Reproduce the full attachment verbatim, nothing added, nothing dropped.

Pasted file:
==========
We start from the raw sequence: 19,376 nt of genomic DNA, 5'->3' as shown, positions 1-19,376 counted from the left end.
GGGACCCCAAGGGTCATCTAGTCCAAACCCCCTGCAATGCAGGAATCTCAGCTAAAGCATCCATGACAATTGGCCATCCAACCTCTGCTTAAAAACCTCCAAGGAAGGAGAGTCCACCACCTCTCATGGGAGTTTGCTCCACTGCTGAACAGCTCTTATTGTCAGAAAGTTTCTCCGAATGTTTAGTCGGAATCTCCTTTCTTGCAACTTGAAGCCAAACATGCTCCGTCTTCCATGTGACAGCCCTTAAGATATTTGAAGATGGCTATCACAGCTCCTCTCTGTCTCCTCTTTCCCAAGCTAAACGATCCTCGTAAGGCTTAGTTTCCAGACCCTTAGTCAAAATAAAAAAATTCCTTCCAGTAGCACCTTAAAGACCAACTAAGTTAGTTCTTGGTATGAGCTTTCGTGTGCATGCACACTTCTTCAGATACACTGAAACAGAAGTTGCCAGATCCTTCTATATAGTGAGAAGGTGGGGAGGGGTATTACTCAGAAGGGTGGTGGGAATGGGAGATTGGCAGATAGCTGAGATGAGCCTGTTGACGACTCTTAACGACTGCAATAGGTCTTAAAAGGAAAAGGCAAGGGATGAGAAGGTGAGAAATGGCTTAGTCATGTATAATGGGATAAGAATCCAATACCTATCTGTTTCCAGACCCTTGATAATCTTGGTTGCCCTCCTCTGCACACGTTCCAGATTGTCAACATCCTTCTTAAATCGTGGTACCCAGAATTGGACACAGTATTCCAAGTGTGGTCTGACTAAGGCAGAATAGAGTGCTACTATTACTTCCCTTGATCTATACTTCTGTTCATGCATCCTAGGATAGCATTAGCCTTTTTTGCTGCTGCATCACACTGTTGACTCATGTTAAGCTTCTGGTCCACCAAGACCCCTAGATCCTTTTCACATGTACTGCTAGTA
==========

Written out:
We start from the raw sequence: 19,376 nt of genomic DNA, 5'->3' as shown, positions 1-19,376 counted from the left end.
GGGACCCCAAGGGTCATCTAGTCCAAACCCCCTGCAATGCAGGAATCTCAGCTAAAGCATCCATGACAATTGGCCATCCAACCTCTGCTTAAAAACCTCCAAGGAAGGAGAGTCCACCACCTCTCATGGGAGTTTGCTCCACTGCTGAACAGCTCTTATTGTCAGAAAGTTTCTCCGAATGTTTAGTCGGAATCTCCTTTCTTGCAACTTGAAGCCAAACATGCTCCGTCTTCCATGTGACAGCCCTTAAGATATTTGAAGATGGCTATCACAGCTCCTCTCTGTCTCCTCTTTCCCAAGCTAAACGATCCTCGTAAGGCTTAGTTTCCAGACCCTTAGTCAAAATAAAAAAATTCCTTCCAGTAGCACCTTAAAGACCAACTAAGTTAGTTCTTGGTATGAGCTTTCGTGTGCATGCACACTTCTTCAGATACACTGAAACAGAAGTTGCCAGATCCTTCTATATAGTGAGAAGGTGGGGAGGGGTATTACTCAGAAGGGTGGTGGGAATGGGAGATTGGCAGATAGCTGAGATGAGCCTGTTGACGACTCTTAACGACTGCAATAGGTCTTAAAAGGAAAAGGCAAGGGATGAGAAGGTGAGAAATGGCTTAGTCATGTATAATGGGATAAGAATCCAATACCTATCTGTTTCCAGACCCTTGATAATCTTGGTTGCCCTCCTCTGCACACGTTCCAGATTGTCAACATCCTTCTTAAATCGTGGTACCCAGAATTGGACACAGTATTCCAAGTGTGGTCTGACTAAGGCAGAATAGAGTGCTACTATTACTTCCCTTGATCTATACTTCTGTTCATGCATCCTAGGATAGCATTAGCCTTTTTTGCTGCTGCATCACACTGTTGACTCATGTTAAGCTTCTGGTCCACCAAGACCCCTAGATCCTTTTCACATGTACTGCTAGTA